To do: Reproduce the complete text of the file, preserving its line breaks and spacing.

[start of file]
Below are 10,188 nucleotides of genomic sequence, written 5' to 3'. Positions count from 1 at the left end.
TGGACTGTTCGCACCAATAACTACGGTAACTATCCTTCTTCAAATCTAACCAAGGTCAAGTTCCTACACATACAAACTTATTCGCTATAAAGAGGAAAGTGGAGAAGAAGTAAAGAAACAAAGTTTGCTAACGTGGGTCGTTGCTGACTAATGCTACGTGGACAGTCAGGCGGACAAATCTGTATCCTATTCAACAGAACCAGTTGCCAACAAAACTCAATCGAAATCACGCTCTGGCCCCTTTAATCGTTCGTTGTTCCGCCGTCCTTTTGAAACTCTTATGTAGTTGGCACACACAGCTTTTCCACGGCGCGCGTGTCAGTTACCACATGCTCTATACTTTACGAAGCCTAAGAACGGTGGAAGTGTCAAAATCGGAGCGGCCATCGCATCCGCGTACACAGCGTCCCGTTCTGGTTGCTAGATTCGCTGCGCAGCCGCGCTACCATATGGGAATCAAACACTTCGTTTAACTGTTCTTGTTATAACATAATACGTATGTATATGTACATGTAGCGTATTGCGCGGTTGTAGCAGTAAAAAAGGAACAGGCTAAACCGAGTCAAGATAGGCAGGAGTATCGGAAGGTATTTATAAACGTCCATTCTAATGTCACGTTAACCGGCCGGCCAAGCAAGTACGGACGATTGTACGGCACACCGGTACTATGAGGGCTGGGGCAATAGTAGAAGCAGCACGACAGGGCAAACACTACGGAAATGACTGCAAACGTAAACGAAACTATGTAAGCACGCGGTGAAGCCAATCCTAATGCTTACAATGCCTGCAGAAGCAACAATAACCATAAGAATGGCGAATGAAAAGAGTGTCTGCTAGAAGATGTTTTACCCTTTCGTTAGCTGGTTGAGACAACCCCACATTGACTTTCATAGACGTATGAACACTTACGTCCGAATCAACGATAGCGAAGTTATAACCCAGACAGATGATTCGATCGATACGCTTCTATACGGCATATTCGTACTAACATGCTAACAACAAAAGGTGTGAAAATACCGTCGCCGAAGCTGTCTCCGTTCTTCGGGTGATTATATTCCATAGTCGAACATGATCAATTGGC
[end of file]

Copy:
Below are 10,188 nucleotides of genomic sequence, written 5' to 3'. Positions count from 1 at the left end.
TGGACTGTTCGCACCAATAACTACGGTAACTATCCTTCTTCAAATCTAACCAAGGTCAAGTTCCTACACATACAAACTTATTCGCTATAAAGAGGAAAGTGGAGAAGAAGTAAAGAAACAAAGTTTGCTAACGTGGGTCGTTGCTGACTAATGCTACGTGGACAGTCAGGCGGACAAATCTGTATCCTATTCAACAGAACCAGTTGCCAACAAAACTCAATCGAAATCACGCTCTGGCCCCTTTAATCGTTCGTTGTTCCGCCGTCCTTTTGAAACTCTTATGTAGTTGGCACACACAGCTTTTCCACGGCGCGCGTGTCAGTTACCACATGCTCTATACTTTACGAAGCCTAAGAACGGTGGAAGTGTCAAAATCGGAGCGGCCATCGCATCCGCGTACACAGCGTCCCGTTCTGGTTGCTAGATTCGCTGCGCAGCCGCGCTACCATATGGGAATCAAACACTTCGTTTAACTGTTCTTGTTATAACATAATACGTATGTATATGTACATGTAGCGTATTGCGCGGTTGTAGCAGTAAAAAAGGAACAGGCTAAACCGAGTCAAGATAGGCAGGAGTATCGGAAGGTATTTATAAACGTCCATTCTAATGTCACGTTAACCGGCCGGCCAAGCAAGTACGGACGATTGTACGGCACACCGGTACTATGAGGGCTGGGGCAATAGTAGAAGCAGCACGACAGGGCAAACACTACGGAAATGACTGCAAACGTAAACGAAACTATGTAAGCACGCGGTGAAGCCAATCCTAATGCTTACAATGCCTGCAGAAGCAACAATAACCATAAGAATGGCGAATGAAAAGAGTGTCTGCTAGAAGATGTTTTACCCTTTCGTTAGCTGGTTGAGACAACCCCACATTGACTTTCATAGACGTATGAACACTTACGTCCGAATCAACGATAGCGAAGTTATAACCCAGACAGATGATTCGATCGATACGCTTCTATACGGCATATTCGTACTAACATGCTAACAACAAAAGGTGTGAAAATACCGTCGCCGAAGCTGTCTCCGTTCTTCGGGTGATTATATTCCATAGTCGAACATGATCAATTGGC